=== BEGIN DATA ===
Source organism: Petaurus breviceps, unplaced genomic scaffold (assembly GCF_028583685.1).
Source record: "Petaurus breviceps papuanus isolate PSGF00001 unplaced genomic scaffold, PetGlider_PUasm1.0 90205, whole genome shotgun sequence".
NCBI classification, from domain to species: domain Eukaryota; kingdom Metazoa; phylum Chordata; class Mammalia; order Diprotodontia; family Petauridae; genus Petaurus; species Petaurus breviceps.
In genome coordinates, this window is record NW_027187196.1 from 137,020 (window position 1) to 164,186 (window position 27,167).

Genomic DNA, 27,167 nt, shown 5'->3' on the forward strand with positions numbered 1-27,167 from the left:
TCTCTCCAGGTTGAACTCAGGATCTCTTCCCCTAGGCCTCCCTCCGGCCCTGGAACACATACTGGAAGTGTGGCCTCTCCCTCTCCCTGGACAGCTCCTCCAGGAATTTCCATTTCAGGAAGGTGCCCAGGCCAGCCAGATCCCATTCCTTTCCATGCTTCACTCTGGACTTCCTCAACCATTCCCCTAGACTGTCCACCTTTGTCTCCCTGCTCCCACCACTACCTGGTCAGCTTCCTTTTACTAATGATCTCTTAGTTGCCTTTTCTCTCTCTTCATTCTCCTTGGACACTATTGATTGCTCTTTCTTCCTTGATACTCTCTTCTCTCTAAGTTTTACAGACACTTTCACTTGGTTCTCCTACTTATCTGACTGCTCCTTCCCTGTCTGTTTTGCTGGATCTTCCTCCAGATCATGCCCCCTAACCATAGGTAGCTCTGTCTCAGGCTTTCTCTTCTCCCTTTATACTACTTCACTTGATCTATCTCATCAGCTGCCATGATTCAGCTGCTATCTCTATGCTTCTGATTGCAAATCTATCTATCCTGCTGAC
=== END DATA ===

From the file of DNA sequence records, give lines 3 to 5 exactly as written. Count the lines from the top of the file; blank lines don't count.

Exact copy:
NCBI classification, from domain to species: domain Eukaryota; kingdom Metazoa; phylum Chordata; class Mammalia; order Diprotodontia; family Petauridae; genus Petaurus; species Petaurus breviceps.
In genome coordinates, this window is record NW_027187196.1 from 137,020 (window position 1) to 164,186 (window position 27,167).

Genomic DNA, 27,167 nt, shown 5'->3' on the forward strand with positions numbered 1-27,167 from the left: